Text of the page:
The cost of TSA PreCheck has dropped

While we wait for futuristic, time-saving technologies to hit more airports, a few other measures can help travelers cut down on security wait times. One is the eternally useful security expediting program TSA PreCheck, which allows passengers to keep liquids and laptops in their carry-on bags and keep their shoes on, saving precious minutes in security lines that are also often considerably shorter than their non–TSA PreCheck counterparts. Last month, TSA reduced the enrollment fee for a five-year TSA PreCheck membership from $85 to $78 and had previously reduced the cost of renewal to $70. There are no more excuses to not sign up for this priceless trusted traveler program.

Airports offer fast-pass security lanes you can book in advance—for free

Another newer development in the world of airport security lines is a virtual queuing option that allows travelers to reserve a security line time slot in advance and jump to the front of the security line. The service is operated by a company named Whyline, which was acquired by Clear earlier this year. Even though Clear charges for membership in its security expediting services, the Whyline fast-pass system is free.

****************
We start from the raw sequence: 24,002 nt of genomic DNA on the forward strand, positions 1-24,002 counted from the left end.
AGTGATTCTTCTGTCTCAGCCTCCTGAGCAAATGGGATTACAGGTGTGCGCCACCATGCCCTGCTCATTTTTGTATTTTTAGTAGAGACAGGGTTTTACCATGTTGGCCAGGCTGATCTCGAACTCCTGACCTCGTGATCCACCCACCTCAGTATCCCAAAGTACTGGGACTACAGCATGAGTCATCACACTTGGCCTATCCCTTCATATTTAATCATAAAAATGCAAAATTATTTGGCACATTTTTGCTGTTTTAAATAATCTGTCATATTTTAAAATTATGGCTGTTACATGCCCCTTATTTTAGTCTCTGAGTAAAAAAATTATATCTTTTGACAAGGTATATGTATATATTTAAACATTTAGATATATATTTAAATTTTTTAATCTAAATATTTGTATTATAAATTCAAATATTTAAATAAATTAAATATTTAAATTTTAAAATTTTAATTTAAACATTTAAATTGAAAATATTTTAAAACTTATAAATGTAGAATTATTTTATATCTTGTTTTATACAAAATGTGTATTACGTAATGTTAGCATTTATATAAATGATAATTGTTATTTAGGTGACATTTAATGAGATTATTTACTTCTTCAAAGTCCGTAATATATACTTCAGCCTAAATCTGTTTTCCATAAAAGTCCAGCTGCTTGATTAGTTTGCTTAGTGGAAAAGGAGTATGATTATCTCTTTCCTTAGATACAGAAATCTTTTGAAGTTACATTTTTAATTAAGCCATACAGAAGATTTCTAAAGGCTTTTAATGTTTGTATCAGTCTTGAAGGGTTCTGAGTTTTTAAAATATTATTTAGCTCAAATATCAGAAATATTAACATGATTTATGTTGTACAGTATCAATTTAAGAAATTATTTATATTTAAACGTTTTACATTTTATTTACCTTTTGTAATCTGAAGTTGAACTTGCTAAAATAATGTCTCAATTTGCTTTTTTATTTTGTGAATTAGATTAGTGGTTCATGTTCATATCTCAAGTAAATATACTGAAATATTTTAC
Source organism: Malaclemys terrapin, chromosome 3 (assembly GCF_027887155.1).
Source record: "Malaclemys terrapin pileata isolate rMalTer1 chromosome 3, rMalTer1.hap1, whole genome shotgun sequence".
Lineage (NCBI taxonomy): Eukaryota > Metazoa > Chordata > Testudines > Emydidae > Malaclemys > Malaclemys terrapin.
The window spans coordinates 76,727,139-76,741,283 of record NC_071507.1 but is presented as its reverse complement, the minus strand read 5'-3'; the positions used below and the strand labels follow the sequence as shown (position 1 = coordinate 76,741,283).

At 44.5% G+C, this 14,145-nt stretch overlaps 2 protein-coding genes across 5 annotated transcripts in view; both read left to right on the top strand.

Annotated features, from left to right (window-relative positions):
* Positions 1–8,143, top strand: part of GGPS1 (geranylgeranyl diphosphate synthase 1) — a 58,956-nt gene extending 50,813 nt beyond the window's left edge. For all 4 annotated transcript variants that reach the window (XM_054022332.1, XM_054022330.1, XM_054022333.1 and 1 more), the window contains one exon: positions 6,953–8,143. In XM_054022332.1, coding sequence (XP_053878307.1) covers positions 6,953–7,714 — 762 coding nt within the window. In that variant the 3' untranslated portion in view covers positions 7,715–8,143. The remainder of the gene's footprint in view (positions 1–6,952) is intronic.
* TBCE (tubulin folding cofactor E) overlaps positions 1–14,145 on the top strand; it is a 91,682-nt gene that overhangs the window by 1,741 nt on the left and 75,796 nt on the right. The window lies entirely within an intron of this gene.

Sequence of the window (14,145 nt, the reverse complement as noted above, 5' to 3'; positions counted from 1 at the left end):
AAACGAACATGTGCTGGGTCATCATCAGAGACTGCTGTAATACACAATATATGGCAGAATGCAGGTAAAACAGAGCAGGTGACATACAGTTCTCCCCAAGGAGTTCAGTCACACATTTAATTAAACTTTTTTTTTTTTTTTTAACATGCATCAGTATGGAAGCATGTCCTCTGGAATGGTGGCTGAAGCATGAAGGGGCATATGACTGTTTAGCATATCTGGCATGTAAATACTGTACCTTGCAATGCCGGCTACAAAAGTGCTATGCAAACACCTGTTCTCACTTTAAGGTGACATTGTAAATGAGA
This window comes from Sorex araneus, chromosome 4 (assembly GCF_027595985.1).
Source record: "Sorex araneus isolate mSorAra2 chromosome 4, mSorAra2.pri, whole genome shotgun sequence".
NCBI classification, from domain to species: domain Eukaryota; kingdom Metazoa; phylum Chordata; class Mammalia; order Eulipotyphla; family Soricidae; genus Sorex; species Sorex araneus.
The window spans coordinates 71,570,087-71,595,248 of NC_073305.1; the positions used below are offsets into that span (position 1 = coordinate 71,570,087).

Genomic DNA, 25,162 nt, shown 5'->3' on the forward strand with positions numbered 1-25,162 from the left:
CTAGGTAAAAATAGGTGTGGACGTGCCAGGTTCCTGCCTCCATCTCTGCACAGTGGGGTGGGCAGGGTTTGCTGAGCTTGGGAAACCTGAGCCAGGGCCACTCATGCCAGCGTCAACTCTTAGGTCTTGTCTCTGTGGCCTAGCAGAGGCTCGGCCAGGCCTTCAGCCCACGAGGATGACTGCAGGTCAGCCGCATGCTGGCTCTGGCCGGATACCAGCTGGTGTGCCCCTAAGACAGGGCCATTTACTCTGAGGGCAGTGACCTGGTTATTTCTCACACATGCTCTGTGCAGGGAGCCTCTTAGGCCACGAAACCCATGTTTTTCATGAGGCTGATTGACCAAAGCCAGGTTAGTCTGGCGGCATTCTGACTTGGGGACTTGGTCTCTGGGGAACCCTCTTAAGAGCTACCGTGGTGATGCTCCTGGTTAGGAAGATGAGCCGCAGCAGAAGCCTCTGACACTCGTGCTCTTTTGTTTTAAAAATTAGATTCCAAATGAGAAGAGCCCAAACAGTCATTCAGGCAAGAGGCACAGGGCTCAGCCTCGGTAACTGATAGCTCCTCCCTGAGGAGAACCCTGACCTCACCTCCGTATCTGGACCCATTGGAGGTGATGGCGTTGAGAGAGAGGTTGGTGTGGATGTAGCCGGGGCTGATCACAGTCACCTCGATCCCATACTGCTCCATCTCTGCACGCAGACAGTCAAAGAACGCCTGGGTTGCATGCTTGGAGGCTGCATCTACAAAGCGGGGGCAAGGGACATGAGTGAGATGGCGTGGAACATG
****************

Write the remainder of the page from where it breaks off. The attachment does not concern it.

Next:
The fast-pass service is currently available at the following U.S. airports:

  • Charleston International Airport (CHS)
  • Dallas–Fort Worth International Airport (DFW)
  • New Jersey’s Newark Liberty International Airport (EWR)
  • John F. Kennedy International Airport in New York (JFK)
  • Los Angeles International Airport (LAX)
  • Orlando International Airport (MCO)
  • Phoenix Sky Harbor International Airport (PHX)
  • Seattle–Tacoma International Airport (SEA)

Given all these developments, at the very least 2023 promises to be a year when we spend less of our lives waiting in airport security lines. That’s an upgrade we’ll gladly take.

Michelle Baran is the senior travel news editor at AFAR where she oversees breaking news, travel intel, pandemic coverage, airline, cruise, and consumer travel news. Baran joined AFAR in August 2018 after an 11-year run as a senior editor and reporter at leading travel industry newspaper Travel Weekly.